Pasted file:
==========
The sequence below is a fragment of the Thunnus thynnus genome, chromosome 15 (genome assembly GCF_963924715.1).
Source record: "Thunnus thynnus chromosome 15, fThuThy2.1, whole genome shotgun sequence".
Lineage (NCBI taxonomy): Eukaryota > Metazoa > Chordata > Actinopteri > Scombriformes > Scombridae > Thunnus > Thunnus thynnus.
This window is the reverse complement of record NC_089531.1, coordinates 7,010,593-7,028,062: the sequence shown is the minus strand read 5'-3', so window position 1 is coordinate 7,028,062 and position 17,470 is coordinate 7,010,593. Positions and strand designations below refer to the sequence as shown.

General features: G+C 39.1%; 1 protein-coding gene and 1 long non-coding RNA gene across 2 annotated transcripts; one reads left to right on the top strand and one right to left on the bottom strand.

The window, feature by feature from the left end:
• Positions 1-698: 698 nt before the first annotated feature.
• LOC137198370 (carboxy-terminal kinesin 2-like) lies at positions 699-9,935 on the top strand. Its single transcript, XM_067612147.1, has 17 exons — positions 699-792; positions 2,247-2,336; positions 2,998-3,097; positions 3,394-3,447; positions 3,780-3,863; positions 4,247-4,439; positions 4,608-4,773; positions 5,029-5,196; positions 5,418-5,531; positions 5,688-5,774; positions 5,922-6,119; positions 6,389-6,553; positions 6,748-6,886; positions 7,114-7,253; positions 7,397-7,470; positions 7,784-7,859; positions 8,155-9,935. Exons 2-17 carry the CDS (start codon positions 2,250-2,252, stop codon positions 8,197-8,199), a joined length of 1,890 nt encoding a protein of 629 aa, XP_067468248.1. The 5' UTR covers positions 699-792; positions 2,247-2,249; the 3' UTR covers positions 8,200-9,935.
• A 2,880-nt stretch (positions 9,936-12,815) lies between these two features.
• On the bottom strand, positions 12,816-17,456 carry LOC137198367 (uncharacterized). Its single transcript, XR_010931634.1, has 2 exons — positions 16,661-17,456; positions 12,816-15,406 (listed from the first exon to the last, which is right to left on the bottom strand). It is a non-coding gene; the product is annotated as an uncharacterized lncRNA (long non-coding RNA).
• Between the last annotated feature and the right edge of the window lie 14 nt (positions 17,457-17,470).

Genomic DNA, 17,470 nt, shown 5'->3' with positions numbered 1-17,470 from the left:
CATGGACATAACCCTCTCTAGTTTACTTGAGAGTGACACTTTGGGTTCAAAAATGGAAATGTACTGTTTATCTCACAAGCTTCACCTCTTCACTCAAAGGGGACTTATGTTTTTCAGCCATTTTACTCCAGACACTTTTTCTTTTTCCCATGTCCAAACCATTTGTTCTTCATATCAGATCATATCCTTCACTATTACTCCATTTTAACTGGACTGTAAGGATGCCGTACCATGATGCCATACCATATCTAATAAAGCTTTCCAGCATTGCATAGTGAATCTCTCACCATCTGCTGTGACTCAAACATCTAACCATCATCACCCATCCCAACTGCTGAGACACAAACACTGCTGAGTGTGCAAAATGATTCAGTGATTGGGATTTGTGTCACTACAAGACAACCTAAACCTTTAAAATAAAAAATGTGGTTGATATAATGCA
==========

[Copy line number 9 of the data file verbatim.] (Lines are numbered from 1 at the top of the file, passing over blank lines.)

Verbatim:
• A 2,880-nt stretch (positions 9,936-12,815) lies between these two features.